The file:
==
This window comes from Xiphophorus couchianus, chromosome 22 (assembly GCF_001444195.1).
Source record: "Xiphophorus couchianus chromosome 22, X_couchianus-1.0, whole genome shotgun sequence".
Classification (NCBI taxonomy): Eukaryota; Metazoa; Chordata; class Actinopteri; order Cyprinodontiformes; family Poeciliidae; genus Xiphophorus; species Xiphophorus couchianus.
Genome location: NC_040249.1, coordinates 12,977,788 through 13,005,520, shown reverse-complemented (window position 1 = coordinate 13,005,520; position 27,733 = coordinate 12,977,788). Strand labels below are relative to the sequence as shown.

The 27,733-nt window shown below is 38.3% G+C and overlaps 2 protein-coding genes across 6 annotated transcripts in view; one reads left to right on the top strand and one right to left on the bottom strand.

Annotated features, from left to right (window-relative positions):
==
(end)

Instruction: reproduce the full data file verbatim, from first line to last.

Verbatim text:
This window comes from Xiphophorus couchianus, chromosome 22 (assembly GCF_001444195.1).
Source record: "Xiphophorus couchianus chromosome 22, X_couchianus-1.0, whole genome shotgun sequence".
Classification (NCBI taxonomy): Eukaryota; Metazoa; Chordata; class Actinopteri; order Cyprinodontiformes; family Poeciliidae; genus Xiphophorus; species Xiphophorus couchianus.
Genome location: NC_040249.1, coordinates 12,977,788 through 13,005,520, shown reverse-complemented (window position 1 = coordinate 13,005,520; position 27,733 = coordinate 12,977,788). Strand labels below are relative to the sequence as shown.

The 27,733-nt window shown below is 38.3% G+C and overlaps 2 protein-coding genes across 6 annotated transcripts in view; one reads left to right on the top strand and one right to left on the bottom strand.

Annotated features, from left to right (window-relative positions):